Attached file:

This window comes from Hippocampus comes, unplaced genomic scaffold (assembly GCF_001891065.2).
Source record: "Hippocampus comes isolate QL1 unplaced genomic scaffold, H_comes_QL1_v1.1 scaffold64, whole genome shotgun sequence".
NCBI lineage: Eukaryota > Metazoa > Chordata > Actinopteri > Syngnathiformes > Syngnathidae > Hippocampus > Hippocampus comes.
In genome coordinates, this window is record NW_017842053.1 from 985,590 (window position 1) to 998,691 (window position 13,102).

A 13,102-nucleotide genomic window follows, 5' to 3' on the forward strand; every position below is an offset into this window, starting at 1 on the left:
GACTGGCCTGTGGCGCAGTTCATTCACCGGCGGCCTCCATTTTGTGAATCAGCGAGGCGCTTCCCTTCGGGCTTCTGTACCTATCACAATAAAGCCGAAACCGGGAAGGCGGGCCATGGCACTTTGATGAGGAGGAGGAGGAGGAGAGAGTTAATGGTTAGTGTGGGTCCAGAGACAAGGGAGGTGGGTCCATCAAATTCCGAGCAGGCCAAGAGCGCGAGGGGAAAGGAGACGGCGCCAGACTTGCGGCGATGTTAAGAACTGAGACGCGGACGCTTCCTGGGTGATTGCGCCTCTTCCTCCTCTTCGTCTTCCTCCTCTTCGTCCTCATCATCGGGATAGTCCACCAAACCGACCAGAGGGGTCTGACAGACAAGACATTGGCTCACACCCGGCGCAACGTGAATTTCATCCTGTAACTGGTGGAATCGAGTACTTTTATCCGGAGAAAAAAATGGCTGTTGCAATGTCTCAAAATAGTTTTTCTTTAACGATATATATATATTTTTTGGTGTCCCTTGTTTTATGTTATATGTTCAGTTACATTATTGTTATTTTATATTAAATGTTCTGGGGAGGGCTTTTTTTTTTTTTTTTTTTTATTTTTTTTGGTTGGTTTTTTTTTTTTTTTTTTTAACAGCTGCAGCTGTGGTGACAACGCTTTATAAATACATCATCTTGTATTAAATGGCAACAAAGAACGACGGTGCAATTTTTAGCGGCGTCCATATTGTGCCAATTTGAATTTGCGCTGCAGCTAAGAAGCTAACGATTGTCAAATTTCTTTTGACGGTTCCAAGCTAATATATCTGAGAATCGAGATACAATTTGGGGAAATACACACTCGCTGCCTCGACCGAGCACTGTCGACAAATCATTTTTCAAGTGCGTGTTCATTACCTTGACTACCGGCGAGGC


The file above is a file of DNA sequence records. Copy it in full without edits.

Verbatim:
This window comes from Hippocampus comes, unplaced genomic scaffold (assembly GCF_001891065.2).
Source record: "Hippocampus comes isolate QL1 unplaced genomic scaffold, H_comes_QL1_v1.1 scaffold64, whole genome shotgun sequence".
NCBI lineage: Eukaryota > Metazoa > Chordata > Actinopteri > Syngnathiformes > Syngnathidae > Hippocampus > Hippocampus comes.
In genome coordinates, this window is record NW_017842053.1 from 985,590 (window position 1) to 998,691 (window position 13,102).

A 13,102-nucleotide genomic window follows, 5' to 3' on the forward strand; every position below is an offset into this window, starting at 1 on the left:
GACTGGCCTGTGGCGCAGTTCATTCACCGGCGGCCTCCATTTTGTGAATCAGCGAGGCGCTTCCCTTCGGGCTTCTGTACCTATCACAATAAAGCCGAAACCGGGAAGGCGGGCCATGGCACTTTGATGAGGAGGAGGAGGAGGAGAGAGTTAATGGTTAGTGTGGGTCCAGAGACAAGGGAGGTGGGTCCATCAAATTCCGAGCAGGCCAAGAGCGCGAGGGGAAAGGAGACGGCGCCAGACTTGCGGCGATGTTAAGAACTGAGACGCGGACGCTTCCTGGGTGATTGCGCCTCTTCCTCCTCTTCGTCTTCCTCCTCTTCGTCCTCATCATCGGGATAGTCCACCAAACCGACCAGAGGGGTCTGACAGACAAGACATTGGCTCACACCCGGCGCAACGTGAATTTCATCCTGTAACTGGTGGAATCGAGTACTTTTATCCGGAGAAAAAAATGGCTGTTGCAATGTCTCAAAATAGTTTTTCTTTAACGATATATATATATTTTTTGGTGTCCCTTGTTTTATGTTATATGTTCAGTTACATTATTGTTATTTTATATTAAATGTTCTGGGGAGGGCTTTTTTTTTTTTTTTTTTTTATTTTTTTTGGTTGGTTTTTTTTTTTTTTTTTTTAACAGCTGCAGCTGTGGTGACAACGCTTTATAAATACATCATCTTGTATTAAATGGCAACAAAGAACGACGGTGCAATTTTTAGCGGCGTCCATATTGTGCCAATTTGAATTTGCGCTGCAGCTAAGAAGCTAACGATTGTCAAATTTCTTTTGACGGTTCCAAGCTAATATATCTGAGAATCGAGATACAATTTGGGGAAATACACACTCGCTGCCTCGACCGAGCACTGTCGACAAATCATTTTTCAAGTGCGTGTTCATTACCTTGACTACCGGCGAGGC